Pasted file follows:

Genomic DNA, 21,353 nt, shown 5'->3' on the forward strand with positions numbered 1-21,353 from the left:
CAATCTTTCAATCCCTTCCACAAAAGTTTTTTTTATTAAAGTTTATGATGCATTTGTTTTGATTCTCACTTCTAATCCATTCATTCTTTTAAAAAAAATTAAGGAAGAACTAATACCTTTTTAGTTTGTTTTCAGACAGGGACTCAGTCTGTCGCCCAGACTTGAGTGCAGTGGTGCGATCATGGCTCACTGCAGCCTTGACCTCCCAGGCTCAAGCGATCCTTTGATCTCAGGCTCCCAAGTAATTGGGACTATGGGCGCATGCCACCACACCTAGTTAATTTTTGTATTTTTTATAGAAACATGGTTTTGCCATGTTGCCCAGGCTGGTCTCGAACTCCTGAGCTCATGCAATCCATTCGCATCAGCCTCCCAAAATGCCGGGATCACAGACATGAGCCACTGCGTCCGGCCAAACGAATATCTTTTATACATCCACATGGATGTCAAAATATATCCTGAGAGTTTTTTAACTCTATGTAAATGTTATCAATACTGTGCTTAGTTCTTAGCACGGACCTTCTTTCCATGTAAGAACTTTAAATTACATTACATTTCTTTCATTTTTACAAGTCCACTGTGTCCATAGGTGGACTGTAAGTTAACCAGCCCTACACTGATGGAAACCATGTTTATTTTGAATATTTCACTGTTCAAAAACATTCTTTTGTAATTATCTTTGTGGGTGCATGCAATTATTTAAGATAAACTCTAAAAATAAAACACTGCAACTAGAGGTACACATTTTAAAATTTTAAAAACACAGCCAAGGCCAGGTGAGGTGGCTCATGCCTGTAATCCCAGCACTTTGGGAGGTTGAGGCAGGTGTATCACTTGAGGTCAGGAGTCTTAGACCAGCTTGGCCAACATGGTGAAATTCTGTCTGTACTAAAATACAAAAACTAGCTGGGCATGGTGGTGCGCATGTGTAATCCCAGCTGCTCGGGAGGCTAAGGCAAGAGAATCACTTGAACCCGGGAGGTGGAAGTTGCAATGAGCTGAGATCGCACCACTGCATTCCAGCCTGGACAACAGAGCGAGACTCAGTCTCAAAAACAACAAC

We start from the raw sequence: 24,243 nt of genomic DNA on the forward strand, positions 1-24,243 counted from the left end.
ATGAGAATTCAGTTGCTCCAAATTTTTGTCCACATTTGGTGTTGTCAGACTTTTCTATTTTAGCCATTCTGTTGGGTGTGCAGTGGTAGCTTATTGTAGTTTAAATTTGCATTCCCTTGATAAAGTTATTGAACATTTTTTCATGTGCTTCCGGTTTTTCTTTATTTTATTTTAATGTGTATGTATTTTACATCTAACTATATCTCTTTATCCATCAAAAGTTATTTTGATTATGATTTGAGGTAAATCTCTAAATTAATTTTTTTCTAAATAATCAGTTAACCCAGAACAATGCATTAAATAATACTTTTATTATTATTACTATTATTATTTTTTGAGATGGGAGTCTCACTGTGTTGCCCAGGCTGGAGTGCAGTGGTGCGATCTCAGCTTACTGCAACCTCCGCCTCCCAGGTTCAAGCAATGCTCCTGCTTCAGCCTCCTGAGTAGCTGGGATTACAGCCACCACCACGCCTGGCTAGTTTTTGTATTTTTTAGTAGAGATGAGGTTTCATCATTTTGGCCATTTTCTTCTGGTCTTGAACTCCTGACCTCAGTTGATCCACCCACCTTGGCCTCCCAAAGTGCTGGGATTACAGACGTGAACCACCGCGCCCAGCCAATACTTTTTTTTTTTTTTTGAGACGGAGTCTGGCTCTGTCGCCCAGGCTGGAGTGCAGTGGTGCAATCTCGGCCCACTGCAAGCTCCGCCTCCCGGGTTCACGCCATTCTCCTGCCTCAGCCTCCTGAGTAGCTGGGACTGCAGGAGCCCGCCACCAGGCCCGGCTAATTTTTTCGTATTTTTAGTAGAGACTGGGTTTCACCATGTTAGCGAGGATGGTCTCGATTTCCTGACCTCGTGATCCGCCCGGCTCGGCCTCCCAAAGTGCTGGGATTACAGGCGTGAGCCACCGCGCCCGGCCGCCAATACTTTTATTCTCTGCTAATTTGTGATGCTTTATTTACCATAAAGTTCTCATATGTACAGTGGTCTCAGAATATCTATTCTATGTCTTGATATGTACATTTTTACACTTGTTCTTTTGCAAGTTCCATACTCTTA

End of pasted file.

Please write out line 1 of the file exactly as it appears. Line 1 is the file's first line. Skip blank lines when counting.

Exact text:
Genomic DNA, 21,353 nt, shown 5'->3' on the forward strand with positions numbered 1-21,353 from the left: